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Psychological treatments for people with bulimia nervosa and binging

Bulimia nervosa (BN) is an eating disorder in which people binge on food and then try to make up for this by extreme measures such as making themselves sick, taking laxatives or starving themselves. We reviewed studies of psychotherapies, including a specific form of psychotherapy called cognitive behavioural therapy (CBT‐BN). We compared psychotherapy to control groups who got no treatment (e.g. people on waiting lists) and the specific CBT‐BN with other types of psychotherapy. We found that CBT was better than other therapies, and better than no treatment, at reducing binge eating. Other psychotherapies were also better than no treatment in reducing binge eating. Some studies found that self‐help using the CBT manual can be helpful, but more research and larger trials are needed.

Cochrane Database of Systematic Reviews: Plain Language Summaries [Internet] - John Wiley & Sons, Ltd.

Version: 2009

Antidepressants compared with placebo for bulimia nervosa

Individual antidepressants are effective for the treatment of bulimia nervosa when compared to placebo treatment, with an overall greater remission rate but a higher rate of dropouts.

Cochrane Database of Systematic Reviews: Plain Language Summaries [Internet] - John Wiley & Sons, Ltd.

Version: 2009

Antidepressants and psychological treatments, alone or combined, for bulimia nervosa

Psychotherapeutic approaches, mainly cognitive behavior therapy, and antidepressant medication are the two treatment modalities that have received most support in controlled outcome studies of bulimia nervosa. Using a more conservative statistical approach, combination treatments were superior to single psychotherapy. This was the only statistically significant difference between treatments. The number of trials might be insufficient to show the statistical significance of a 19% absolute risk reduction in efficacy favouring psychotherapy or combination treatments over single antidepressants. Psychotherapy appeared to be more acceptable to subjects. When antidepressants were combined with psychological treatments, acceptability of the latter was significantly reduced.

Cochrane Database of Systematic Reviews: Plain Language Summaries [Internet] - John Wiley & Sons, Ltd.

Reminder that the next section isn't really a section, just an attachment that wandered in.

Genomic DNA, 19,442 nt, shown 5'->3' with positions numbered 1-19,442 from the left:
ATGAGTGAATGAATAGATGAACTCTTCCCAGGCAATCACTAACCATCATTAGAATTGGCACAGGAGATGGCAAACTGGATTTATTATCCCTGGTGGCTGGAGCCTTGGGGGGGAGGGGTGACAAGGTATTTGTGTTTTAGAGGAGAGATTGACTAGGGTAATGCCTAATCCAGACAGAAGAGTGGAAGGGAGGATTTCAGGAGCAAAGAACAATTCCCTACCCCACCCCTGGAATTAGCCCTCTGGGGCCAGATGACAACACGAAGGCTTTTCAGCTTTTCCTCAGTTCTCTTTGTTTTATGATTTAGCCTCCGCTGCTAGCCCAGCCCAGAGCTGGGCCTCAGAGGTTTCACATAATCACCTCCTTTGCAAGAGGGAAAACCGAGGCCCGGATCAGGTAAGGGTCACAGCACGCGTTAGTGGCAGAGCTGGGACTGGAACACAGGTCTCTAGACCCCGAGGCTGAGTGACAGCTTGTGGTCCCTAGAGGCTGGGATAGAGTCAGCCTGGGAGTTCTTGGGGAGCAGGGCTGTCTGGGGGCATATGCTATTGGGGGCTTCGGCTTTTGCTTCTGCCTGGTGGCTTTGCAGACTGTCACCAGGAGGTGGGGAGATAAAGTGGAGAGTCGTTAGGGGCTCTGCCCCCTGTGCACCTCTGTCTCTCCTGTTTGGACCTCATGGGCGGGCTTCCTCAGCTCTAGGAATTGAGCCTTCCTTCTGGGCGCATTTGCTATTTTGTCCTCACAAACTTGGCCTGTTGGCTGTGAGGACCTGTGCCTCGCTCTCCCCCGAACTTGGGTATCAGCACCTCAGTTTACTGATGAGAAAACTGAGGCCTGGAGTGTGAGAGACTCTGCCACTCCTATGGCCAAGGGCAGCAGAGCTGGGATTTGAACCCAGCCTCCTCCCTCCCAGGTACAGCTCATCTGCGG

Version: 2010

Self‐help and guided self‐help for eating disorders

The eating disorders (anorexia nervosa (AN), bulimia nervosa (BN), binge eating disorder (BED) and eating disorder not otherwise specified (EDNOS)) are disabling conditions and specialist treatment is not always easily accessible. Self‐help may bridge the gap. This review aimed to evaluate pure self‐help (PSH) and guided self‐help (GSH) interventions for eating disorders for all ages and genders, compared to psychological, pharmacological or control treatments and waiting list. Fifteen trials were identified, all focused on BN, BED or EDNOS, using manual‐based self‐help. There is some evidence that PSH/GSH reduce eating disorder and other symptoms in comparison to waiting list or control treatment and may produce comparable outcomes to formal therapist‐delivered psychological therapies. PSH/GSH may have some utility as a first step in treatment. In the future there need to be large well‐conducted effectiveness studies of self‐help treatments with or without guidance incorporating cost evaluations and investigation of different types of self‐help in different populations and settings.

Cochrane Database of Systematic Reviews: Plain Language Summaries [Internet] - John Wiley & Sons, Ltd.

Version: 2009

Medicines for Treating Depression: A Review of the Research for Adults

This summary will tell you what research found about the possible benefits and side effects of antidepressants. You can use this information to talk with your doctor about which medicine may be best for you.

Comparative Effectiveness Review Summary Guides for Consumers [Internet] - Agency for Healthcare Research and Quality (US).

Version: July 30, 2012

Systematic Reviews in PubMed

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